This map shows global marine mammal sightings recorded by Whale mAPP volunteers. The blue whale tale icons represent whale sightings, the pink dolphin icons represent dolphin or porpoise sightings, and the orange seal icon represents a seal, sea lion, or sea otter sighting. Data recorded during each sighting include the location (automatic), the species, the weather and sea conditions, the number of individuals, and a five-star confidence rating (, CEBCO, DeLorme | Melodi King, MS GIS Program – Cohort 21, University of Redlands).
This map shows global marine mammal sightings recorded by Whale mAPP volunteers. The blue whale tale icons represent whale sightings, the pink dolphin icons represent dolphin or porpoise sightings, and the orange seal icon represents a seal, sea lion, or sea otter sighting. Data recorded during each sighting include the location (automatic), the species, the weather and sea conditions, the number of individuals, and a five-star confidence rating (, CEBCO, DeLorme | Melodi King, MS GIS Program – Cohort 21, University of Redlands).

If we zoom into my particular study area of Southeast Alaska, we see that volunteers are still doing a superb job at recording the abundant number of marine mammals in the area.

Zoomed in image of the northeast Pacific, showing marine mammal sightings recorded this summer in Alaska, Southeast Alaska, British Columbia, and Washington (, CEBCO, DeLorme | Melodi King, MS GIS Program – Cohort 21, University of Redlands).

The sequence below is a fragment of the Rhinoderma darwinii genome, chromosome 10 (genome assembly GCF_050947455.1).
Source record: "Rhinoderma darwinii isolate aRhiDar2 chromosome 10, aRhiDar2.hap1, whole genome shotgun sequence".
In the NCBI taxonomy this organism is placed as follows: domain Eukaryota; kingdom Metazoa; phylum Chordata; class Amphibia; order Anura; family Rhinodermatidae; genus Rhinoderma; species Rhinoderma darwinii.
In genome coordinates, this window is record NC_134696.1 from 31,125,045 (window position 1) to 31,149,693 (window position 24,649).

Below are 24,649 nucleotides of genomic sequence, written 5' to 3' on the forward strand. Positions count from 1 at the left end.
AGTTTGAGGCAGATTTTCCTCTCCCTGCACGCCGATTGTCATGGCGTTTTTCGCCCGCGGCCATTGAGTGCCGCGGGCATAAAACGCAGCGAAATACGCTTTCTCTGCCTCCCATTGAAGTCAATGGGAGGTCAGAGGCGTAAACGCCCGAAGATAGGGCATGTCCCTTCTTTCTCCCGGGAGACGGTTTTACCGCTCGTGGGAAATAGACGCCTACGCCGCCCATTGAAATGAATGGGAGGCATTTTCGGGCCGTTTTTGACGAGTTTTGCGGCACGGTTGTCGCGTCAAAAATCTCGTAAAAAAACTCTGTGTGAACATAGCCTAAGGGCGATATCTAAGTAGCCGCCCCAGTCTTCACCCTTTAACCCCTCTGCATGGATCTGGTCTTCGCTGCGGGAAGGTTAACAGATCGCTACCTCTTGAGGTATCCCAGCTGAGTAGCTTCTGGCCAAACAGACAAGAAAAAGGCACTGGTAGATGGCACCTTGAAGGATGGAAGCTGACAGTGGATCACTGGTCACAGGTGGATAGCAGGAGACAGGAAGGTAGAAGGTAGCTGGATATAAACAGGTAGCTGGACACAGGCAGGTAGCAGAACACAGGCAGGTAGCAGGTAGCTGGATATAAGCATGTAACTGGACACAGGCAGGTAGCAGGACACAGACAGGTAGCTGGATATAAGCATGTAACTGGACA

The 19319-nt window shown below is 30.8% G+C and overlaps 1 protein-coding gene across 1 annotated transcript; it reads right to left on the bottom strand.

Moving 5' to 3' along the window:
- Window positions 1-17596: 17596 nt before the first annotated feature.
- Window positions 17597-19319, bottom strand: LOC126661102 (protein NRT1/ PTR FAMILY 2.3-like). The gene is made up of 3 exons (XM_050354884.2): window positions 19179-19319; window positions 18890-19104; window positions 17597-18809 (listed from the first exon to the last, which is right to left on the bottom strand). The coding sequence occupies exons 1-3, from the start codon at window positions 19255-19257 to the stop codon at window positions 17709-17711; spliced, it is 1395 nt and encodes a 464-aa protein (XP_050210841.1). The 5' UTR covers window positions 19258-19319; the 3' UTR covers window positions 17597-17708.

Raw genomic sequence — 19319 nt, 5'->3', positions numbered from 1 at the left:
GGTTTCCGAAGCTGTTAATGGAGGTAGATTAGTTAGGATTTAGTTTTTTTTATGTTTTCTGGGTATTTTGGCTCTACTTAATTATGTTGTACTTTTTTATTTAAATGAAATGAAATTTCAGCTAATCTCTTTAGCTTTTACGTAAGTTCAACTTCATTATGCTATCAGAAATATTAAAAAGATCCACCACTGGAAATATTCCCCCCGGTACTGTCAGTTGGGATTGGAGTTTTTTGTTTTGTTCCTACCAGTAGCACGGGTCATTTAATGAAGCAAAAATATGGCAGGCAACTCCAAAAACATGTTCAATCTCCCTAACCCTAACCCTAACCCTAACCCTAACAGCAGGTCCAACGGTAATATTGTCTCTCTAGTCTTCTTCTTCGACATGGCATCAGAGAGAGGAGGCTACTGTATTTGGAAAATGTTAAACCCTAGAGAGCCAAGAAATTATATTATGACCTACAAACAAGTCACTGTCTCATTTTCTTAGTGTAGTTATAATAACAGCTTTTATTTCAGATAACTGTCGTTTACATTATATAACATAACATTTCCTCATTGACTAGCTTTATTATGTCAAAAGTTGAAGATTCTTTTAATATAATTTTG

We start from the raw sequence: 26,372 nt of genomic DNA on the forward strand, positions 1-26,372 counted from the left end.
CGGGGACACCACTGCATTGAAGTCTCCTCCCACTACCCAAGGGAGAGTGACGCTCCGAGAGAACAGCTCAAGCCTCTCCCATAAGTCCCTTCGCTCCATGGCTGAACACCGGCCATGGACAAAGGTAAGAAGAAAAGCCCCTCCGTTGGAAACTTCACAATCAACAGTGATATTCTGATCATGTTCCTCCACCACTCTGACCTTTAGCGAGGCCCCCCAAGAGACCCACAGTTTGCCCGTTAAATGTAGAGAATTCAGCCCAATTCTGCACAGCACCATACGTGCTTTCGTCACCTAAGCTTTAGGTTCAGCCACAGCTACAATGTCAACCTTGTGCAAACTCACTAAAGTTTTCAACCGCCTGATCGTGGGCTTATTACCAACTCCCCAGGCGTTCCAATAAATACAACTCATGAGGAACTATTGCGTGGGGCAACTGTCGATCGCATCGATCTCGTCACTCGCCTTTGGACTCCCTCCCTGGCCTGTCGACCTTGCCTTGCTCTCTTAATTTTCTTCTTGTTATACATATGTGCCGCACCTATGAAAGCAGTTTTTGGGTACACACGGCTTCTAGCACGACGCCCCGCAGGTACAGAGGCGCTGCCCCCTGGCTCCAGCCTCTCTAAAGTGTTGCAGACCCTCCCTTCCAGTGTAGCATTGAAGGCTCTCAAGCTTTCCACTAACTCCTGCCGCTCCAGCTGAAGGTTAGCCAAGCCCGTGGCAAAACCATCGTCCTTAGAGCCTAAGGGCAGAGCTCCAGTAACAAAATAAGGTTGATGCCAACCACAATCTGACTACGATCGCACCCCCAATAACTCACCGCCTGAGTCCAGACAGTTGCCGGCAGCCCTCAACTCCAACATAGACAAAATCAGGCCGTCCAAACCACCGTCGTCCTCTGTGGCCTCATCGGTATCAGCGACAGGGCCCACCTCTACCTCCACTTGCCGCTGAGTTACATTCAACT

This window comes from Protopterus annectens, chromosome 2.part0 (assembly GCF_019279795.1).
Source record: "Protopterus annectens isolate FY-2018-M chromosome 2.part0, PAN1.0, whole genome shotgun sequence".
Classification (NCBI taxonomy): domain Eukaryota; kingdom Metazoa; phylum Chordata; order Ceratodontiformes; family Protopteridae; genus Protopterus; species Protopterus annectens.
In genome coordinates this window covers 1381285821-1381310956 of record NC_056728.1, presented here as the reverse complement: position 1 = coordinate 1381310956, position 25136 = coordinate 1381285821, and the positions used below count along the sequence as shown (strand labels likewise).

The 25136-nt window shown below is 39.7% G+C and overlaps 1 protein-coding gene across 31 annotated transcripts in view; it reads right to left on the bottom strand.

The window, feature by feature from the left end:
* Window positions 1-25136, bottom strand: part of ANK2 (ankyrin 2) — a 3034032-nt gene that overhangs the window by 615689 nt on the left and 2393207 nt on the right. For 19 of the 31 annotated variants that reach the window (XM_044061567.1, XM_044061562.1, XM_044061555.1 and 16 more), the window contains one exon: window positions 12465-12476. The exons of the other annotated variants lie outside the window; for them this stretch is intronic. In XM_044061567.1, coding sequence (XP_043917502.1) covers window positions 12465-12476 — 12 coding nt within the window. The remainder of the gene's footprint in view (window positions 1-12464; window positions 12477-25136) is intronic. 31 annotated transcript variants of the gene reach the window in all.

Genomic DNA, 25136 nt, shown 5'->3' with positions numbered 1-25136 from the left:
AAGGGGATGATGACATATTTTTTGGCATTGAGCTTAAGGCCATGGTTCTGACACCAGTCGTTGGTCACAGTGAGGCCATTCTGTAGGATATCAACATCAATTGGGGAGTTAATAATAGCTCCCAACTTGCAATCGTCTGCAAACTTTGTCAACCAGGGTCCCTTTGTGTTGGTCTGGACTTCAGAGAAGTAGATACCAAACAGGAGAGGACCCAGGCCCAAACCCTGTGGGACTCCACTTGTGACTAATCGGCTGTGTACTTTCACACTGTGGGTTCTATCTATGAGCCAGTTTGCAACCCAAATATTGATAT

Zoomed in image of the northeast Pacific, showing marine mammal sightings recorded this summer in Alaska, Southeast Alaska, British Columbia, and Washington (, CEBCO, DeLorme | Melodi King, MS GIS Program – Cohort 21, University of Redlands).

Initial funding through the California Coastal Commission Whale Tail grant facilitated the creation of the Whale mAPP project, while current funding from the Hatfield Marine Science Center’s Mamie Markham Research Award that I received this Spring 2015 is funding the top two revisions requested by our users:
(1) Enable the user to edit observations during a trip and after a trip has ended. This revision is huge, was requested by almost every user I spoke to in Southeast Alaska, and was shown very evidently in our survey results.
(2) Add site-specific animal behavior and descriptions to Whale mAPP. For Southeast Alaska, this means adding the famous bubble-net feeding behavior to our list, as well as important descriptions of how to identify, recognize, and understand marine mammal behaviors.
In addition to the above two revisions, a few other revisions will be completed by Smallmelo Geographic Information Services this winter. These revisions include improving world-wide coverage of region-specific species lists, creating tools for validating the quality of the data, enabling data downloads directly from the website (, and including the beta-tested “marine mammal fun facts” into the global application.

All of these incredible accomplishments and progress toward a successful, educational, fun, and data-generating marine mammal citizen science project could not have happened without Dr. Lei Lani’s open mind toward incorporating more people, including me, into her Whale mAPP project. Whale mAPP represents a new age of scientists, one of collaboration across disciplines (ecology, statistics, coding, education, and more!), and one that over-steps previous boundaries to re-define science. I hope that my participation with Whale mAPP and future citizen science projects will inspire individuals to know and feel that they can be scientists and that we can inspire the world to work together for the common good of our oceans.